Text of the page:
(Reuters) - Britain's unemployment rate fell more sharply than expected in the three months to February and pay growth caught up with inflation for the first time nearly four years.
The unemployment rate fell to a five-year low of 6.9 percent in the three months to February, down from 7.2 percent in the three months to January and below a forecast in a Reuters poll of 7.1 percent.
It was also below the 7 percent level originally set by the Bank of England for considering an increase in interest rates. The Bank has since given fresh guidance about when it might start to tighten monetary conditions.
The Office for National Statistics said total pay growth picked up to 1.7 percent in the three months to February when consumer prices also rose 1.7 percent.
It was the first time since April 2010 that the pay growth rate did not lag the consumer price index, the ONS said.
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Economists in the Reuters poll had expected pay to grow by 1.8 percent
In March, the consumer price index slowed to 1.6 percent, data released by ONS on Tuesday showed.
An end to inflation eroding wages will be a boost for the government of Prime Minister David Cameron who has come under fire from the opposition Labour party for what it calls Britain's cost of living crisis.
In the month of February alone, pay growth was 1.9 percent, the ONS said.
The number of people claiming unemployment benefits fell by slightly more than expected, down by 30,400 to 1.142 million in March, its lowest level since November 2008.
The number of claimants in February was revised to 37,000 from a previously reported 34,600.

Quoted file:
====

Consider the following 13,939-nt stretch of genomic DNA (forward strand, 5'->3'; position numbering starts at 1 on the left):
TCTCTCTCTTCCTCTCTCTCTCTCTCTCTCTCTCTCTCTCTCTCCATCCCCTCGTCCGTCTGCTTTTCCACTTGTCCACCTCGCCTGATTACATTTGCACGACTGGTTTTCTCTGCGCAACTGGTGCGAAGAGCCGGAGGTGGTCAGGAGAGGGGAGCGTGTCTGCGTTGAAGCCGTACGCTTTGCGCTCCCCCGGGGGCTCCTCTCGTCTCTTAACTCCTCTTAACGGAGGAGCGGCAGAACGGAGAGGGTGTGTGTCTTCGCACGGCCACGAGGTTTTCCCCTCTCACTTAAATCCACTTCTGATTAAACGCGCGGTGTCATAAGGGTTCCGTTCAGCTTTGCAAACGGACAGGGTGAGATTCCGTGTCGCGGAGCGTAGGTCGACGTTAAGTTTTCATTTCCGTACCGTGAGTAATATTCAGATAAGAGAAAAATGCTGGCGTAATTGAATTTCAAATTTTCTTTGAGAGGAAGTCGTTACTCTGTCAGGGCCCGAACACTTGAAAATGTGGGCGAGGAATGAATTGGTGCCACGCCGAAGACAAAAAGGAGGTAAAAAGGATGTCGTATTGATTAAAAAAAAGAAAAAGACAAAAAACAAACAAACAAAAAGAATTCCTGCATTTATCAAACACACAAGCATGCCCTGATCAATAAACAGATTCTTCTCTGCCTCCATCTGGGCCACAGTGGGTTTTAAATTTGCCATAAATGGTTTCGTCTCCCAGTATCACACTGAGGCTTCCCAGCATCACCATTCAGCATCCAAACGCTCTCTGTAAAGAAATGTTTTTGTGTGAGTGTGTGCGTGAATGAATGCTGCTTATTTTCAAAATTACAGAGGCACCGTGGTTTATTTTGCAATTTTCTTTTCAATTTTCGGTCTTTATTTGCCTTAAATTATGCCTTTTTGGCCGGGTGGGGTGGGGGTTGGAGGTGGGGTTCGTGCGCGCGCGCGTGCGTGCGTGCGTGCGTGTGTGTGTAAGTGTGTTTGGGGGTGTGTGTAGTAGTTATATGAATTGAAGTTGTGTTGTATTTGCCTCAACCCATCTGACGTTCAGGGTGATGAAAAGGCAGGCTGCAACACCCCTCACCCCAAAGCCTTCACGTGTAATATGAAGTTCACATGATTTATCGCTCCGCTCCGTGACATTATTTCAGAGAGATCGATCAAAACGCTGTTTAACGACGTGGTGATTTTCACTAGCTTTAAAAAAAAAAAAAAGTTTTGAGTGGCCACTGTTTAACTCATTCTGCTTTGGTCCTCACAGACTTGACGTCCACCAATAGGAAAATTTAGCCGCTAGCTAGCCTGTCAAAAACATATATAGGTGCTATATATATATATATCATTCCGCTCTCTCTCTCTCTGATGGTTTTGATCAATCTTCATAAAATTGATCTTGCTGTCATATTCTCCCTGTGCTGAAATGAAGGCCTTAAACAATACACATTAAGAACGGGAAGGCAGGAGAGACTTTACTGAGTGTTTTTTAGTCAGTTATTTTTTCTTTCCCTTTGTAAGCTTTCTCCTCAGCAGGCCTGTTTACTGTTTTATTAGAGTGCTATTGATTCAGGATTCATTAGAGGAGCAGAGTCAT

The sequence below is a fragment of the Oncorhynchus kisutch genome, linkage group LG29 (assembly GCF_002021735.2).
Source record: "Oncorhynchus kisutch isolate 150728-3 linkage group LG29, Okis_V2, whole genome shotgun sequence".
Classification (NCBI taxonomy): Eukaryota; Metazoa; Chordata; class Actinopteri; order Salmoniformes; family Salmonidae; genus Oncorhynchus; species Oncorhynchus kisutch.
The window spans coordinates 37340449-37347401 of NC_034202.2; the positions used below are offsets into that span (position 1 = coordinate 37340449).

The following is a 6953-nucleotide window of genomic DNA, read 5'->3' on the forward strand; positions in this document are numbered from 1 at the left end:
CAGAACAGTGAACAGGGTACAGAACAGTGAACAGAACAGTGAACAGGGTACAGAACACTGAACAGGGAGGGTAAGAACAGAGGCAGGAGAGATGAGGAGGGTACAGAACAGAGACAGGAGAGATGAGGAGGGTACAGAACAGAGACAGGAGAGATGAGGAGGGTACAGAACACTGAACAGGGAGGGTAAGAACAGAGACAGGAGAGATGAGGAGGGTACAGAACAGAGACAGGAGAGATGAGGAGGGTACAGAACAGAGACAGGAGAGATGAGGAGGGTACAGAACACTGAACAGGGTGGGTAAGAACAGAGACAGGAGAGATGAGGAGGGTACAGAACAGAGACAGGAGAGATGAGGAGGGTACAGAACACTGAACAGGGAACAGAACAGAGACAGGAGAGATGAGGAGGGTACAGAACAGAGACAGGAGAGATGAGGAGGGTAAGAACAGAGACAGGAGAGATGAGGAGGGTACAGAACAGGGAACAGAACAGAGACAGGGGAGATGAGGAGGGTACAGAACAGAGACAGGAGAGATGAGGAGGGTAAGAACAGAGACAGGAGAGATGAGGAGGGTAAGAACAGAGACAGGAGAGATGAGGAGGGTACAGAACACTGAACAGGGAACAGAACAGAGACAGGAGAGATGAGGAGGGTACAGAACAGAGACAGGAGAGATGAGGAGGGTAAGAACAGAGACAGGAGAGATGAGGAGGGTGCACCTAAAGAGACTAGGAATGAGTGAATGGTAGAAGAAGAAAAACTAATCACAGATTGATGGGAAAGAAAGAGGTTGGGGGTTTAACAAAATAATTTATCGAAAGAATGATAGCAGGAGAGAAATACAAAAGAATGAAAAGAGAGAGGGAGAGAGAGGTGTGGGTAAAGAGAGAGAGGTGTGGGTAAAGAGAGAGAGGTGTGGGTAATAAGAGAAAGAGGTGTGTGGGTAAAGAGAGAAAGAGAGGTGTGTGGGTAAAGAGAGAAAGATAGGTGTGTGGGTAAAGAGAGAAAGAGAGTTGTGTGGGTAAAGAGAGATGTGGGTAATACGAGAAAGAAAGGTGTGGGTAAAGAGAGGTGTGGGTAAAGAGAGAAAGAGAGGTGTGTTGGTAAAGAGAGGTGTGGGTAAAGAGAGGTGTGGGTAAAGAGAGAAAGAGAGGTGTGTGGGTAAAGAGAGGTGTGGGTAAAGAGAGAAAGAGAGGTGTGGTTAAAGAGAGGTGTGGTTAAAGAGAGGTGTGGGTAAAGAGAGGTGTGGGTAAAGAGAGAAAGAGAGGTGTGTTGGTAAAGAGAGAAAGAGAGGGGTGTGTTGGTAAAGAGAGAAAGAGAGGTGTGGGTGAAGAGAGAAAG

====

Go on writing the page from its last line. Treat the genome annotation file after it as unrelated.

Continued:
Britain's labour market staged a much stronger-than-expected recovery in 2013, wrong-footing the Bank of England which said in August it would start to think about raising record low interest rates when unemployment hit 7 percent.
Under new guidance announced in February, the Bank has pointed to how much spare capacity there is in the economy as a way of assessing its plans for tightening borrowing conditions once unemployment hit the 7 percent level.
The number of people in employment rose to a new record of 30.389 million, helped by a steady increase in the number of people who are registered as self-employed.
A separate survey published on Wednesday showed that more than a quarter of people who became self-employed in the last five years would prefer to be employed by someone else.
The survey was conducted by polling firm Ipsos Mori for the Resolution Foundation, a think tank which focus on the living standards of people in Britain on low and middle incomes.
Of the 4.5 million self-employed people in Britain nearly 1.7 million became self-employed since 2009, the think tank said.